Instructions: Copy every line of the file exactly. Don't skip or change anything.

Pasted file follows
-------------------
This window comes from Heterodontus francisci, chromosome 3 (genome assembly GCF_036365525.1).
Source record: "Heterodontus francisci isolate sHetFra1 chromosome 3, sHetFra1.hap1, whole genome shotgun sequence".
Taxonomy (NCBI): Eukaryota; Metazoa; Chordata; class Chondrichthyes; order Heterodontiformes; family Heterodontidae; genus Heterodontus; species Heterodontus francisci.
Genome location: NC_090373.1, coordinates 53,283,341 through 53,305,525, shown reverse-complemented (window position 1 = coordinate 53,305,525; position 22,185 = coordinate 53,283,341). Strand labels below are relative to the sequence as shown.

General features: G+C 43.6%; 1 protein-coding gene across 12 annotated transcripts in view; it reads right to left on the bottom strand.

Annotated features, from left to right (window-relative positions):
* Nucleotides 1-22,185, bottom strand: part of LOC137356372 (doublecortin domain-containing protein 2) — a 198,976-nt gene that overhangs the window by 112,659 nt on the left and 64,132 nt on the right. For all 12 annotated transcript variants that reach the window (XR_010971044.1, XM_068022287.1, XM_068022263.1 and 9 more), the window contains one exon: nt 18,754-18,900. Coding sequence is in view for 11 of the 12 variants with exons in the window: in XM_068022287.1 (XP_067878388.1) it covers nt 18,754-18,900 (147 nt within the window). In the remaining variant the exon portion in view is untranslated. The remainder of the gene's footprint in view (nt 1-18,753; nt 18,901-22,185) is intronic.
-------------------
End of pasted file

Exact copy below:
This window comes from Heterodontus francisci, chromosome 3 (genome assembly GCF_036365525.1).
Source record: "Heterodontus francisci isolate sHetFra1 chromosome 3, sHetFra1.hap1, whole genome shotgun sequence".
Taxonomy (NCBI): Eukaryota; Metazoa; Chordata; class Chondrichthyes; order Heterodontiformes; family Heterodontidae; genus Heterodontus; species Heterodontus francisci.
Genome location: NC_090373.1, coordinates 53,283,341 through 53,305,525, shown reverse-complemented (window position 1 = coordinate 53,305,525; position 22,185 = coordinate 53,283,341). Strand labels below are relative to the sequence as shown.

General features: G+C 43.6%; 1 protein-coding gene across 12 annotated transcripts in view; it reads right to left on the bottom strand.

Annotated features, from left to right (window-relative positions):
* Nucleotides 1-22,185, bottom strand: part of LOC137356372 (doublecortin domain-containing protein 2) — a 198,976-nt gene that overhangs the window by 112,659 nt on the left and 64,132 nt on the right. For all 12 annotated transcript variants that reach the window (XR_010971044.1, XM_068022287.1, XM_068022263.1 and 9 more), the window contains one exon: nt 18,754-18,900. Coding sequence is in view for 11 of the 12 variants with exons in the window: in XM_068022287.1 (XP_067878388.1) it covers nt 18,754-18,900 (147 nt within the window). In the remaining variant the exon portion in view is untranslated. The remainder of the gene's footprint in view (nt 1-18,753; nt 18,901-22,185) is intronic.